Many have tried, but [Christoph Laimer] has succeeded in designing a working, (relatively) accurate clock nearly completely from 3D printed parts. Every gear, pulley, wheel and hand of [Christoph’s] clock is printed. Only a few screws, axles, a weight, and a string are non-printed. Even the crank to wind the clock is a 3D printed part.
[Christoph] designed his clock in Blender. It took quite a bit of design work to create parts that would work and be printable. Even more work was involved in printing over 100 failed prototype parts.
One might think that [Christoph] is using the latest printers from the likes of Makerbot or Utimaker to achieve this feat. It turns out he’s using a discontinued Rapman 3.2 printer. Further proof that even “older” printers are capable of great things! [Christoph] does run his printer rather slowly. Printing a single gear with 0.125 mm layers and a 0.4 mm nozzle takes him 2 or 3 hours.
Mechanically, the clock is gravity powered with an anchor escapement. Rather than a pendulum, [Christoph] chose to use a balance wheel and hairspring assembly to govern the escapement. Even the spring is printed from standard PLA. The weight is suspended from a pulley block. The clock isn’t particularly efficient. 70cm of height will run the clock for only 2 hours.
[Christoph’s] clock has proven to be accurate to within 1/4 second per hour. He hasn’t provided temperature stability data – but being PLA, we’d suggest not getting it too hot!
Thanks [Jotham] and [Kyence]!
15 thoughts on “The Hour Of The 3D Printed Clock Draws Nigh”
Amazing design, love it.
It’s a miracle he was able to print all that on a Rapman 3.2. It must be a heavily modded printer though.
I consider it nothing compared to being able to design that in Blender, I couldn’t even manage one cog without a proper 3D CAD package.
Not knowing 3D printing, I can’t comment. However the Antikythera Computer and a paper clock prove the basics are that. Given enough resolution…
That is a work of art. Well done!
So I’m trying to figure out if I could rig up some type of Bowden cable to a backpack. This way I could have a 3D printed wristwatch with the weights hanging off of my back.
Grab some paper, do some thinking, make a few sketches. Do some googling. Good luck! :)
aoeuidhtns- I love you!!!! From ;qjkxbmwvz
To Christoph: I have done about 30 failed gearsets already, and I’m more than deeply impressed with what you’ve got. Certainly you don’t need to hear other people complimenting your work, because I understand clearly: YOU ARE ALREADY MAX PROUD BECAUSE YOU DID IT!!!! It’s awesome. Can I help you figure out how to eliminate the weight by using a coil of un-extruded filament, and then figure out how to eliminate the other metal parts?
It’s beautiful. It’s the first real clock I’ve seen from filament. Others used borrowed or milled or lasered movements — yours is the real deal. Damn!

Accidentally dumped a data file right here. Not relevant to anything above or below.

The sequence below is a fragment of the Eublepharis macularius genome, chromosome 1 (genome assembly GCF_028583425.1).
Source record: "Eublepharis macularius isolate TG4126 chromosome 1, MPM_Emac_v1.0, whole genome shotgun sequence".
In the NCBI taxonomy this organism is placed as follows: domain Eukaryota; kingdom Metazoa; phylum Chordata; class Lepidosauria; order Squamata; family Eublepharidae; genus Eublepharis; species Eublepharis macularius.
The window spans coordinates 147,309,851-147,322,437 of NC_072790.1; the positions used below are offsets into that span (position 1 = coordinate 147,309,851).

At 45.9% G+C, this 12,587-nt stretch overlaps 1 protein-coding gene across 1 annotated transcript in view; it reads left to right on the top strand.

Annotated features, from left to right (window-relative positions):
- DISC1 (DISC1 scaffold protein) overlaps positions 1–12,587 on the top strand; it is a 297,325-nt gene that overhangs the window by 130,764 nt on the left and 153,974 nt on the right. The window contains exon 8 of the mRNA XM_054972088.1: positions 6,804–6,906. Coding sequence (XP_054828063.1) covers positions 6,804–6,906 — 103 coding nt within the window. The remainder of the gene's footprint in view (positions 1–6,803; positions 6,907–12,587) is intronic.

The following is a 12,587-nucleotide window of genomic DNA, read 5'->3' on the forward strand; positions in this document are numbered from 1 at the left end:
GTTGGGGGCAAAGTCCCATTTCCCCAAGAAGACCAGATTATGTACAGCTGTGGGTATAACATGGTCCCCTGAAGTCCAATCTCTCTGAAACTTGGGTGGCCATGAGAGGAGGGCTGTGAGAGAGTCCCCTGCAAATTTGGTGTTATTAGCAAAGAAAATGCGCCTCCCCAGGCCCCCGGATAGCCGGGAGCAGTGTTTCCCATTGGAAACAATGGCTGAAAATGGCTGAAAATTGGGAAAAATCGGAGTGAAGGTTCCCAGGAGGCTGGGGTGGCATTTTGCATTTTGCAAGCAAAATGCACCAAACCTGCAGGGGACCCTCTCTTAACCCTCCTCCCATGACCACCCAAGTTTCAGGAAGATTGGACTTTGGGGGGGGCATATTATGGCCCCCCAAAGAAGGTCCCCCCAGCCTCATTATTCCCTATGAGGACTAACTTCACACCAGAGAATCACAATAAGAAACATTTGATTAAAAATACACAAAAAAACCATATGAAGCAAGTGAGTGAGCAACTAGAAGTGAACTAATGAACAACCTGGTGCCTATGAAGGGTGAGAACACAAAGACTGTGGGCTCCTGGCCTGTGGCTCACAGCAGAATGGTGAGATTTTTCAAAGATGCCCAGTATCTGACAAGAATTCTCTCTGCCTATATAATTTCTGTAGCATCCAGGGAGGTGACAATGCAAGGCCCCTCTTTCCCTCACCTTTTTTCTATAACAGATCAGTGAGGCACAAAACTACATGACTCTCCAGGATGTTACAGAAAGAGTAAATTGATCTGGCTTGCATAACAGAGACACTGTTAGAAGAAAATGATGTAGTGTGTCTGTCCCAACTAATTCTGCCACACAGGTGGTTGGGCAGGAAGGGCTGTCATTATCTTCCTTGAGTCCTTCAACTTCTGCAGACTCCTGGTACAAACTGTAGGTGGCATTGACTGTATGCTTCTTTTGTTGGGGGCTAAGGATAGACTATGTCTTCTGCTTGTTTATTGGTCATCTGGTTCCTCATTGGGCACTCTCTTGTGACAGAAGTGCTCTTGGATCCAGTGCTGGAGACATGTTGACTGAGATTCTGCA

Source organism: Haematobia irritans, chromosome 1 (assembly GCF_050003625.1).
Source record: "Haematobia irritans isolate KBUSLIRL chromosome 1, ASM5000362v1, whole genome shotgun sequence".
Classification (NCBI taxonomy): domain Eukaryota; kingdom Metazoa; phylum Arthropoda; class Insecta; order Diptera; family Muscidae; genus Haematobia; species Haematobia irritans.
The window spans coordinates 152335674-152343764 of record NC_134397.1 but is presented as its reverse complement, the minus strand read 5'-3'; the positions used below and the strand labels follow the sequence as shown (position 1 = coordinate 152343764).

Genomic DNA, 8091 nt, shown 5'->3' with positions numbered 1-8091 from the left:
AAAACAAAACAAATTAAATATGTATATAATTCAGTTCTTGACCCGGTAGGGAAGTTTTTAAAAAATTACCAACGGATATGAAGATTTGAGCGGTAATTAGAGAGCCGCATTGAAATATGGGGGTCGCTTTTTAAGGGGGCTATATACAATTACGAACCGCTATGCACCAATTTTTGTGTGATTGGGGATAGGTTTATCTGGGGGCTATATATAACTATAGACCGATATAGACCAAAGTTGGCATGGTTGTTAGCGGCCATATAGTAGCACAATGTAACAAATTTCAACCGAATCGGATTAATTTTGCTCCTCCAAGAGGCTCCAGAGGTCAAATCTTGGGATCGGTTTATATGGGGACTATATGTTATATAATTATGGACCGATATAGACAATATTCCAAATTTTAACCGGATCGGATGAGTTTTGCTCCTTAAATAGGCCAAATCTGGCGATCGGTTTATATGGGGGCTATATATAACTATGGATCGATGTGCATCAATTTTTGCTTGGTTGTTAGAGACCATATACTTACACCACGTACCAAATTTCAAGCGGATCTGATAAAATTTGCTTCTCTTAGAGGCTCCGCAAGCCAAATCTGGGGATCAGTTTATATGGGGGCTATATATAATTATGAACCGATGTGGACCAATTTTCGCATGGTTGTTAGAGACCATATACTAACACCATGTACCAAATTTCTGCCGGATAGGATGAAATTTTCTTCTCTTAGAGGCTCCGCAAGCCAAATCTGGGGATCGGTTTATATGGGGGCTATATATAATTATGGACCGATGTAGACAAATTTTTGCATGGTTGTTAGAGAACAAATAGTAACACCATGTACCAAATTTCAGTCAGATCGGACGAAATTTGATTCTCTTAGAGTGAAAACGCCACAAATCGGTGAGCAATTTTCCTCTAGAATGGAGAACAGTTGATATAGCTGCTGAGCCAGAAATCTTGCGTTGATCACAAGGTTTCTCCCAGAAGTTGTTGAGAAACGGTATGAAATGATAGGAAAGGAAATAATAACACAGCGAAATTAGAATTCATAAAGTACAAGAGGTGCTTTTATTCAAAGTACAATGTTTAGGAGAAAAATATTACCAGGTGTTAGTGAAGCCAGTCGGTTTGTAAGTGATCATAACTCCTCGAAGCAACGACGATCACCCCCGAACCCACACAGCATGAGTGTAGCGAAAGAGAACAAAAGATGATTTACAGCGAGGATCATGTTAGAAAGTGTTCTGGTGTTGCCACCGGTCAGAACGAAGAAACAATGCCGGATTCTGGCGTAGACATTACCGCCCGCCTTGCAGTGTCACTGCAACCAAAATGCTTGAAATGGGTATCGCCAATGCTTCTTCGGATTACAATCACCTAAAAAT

It’s just so easy to type your name!
Hah, and most people won’t get why. :) I’m glad to see there are other DVORAK users out there.
Now onto the subject of the clock. I must say, that’s very impressive. And since I know nothing about clock making, how do you get it to tick in accurate time? Does it have to do with the size or weight of the “torus” (for lack of a better word) around the spring?
I would’ve said it’s at hand, myself :P
Hmm, 0.7 metres, two hours. That means it has to be 8.4 metres off the floor if you want to wind it once a day. :eek: It’s a chimney clock or maybe a balcony clock if you trust the person under you not to play with your dangly bits.
I need to add. That is one of the best you tube explanatory you tube videos I have ever seen.
One way to make it run longer would be to use a pulley system so that you can increase the weight and effective string length while not increasing the load on the main bearings. If you get what I mean. But. Then one would need at least 7.2kgs of weight and 1.4 meters to keep it going for 24hours.
wow, that box of failed prints at the end of the video, that’s some devotion to make something work!
I’m in the process of printing this, starting long before it made HaD. It’s not easy, and there are lots of parts. So many friggen parts.
As a long-time maker of metal clocks, I applaud your perseverance and admire your excellent result.
Two things (intended to be helpful):
(1) make the axles different lengths. That way, assembling the frames is a little easier. With plastic plates, the bearings for each axle can be made different lengths too, unlike on a metal clock where the plates are flat. You could also use sub-plates, as often used in watches, and sometimes in clocks. Clocks tend to use cocks bolted to the plates, for some parts like the escapement wheel axle, which might need to be mounted separately. That makes them easier to assemble onto the plates. Plates need to be strong, especially if the clock uses a heavy weight.
(2) The ‘gold standard’ for accuracy in a clock is 1 second deviation in 100 days continuous running. Domestic clocks are less accurate, of course, and although yours is not terribly accurate, the accuracy you have achieved is good considering the way the clock has been made. Friction is the big problem in a clock, and I think any 3D printed gears will have too much friction because of the rough surface created by the edges of the layers. Friction in the escapement is a problem too, and the edges of the layers will cause trouble there too.
This is a very interesting project, so thanks for sharing some excellent development work.
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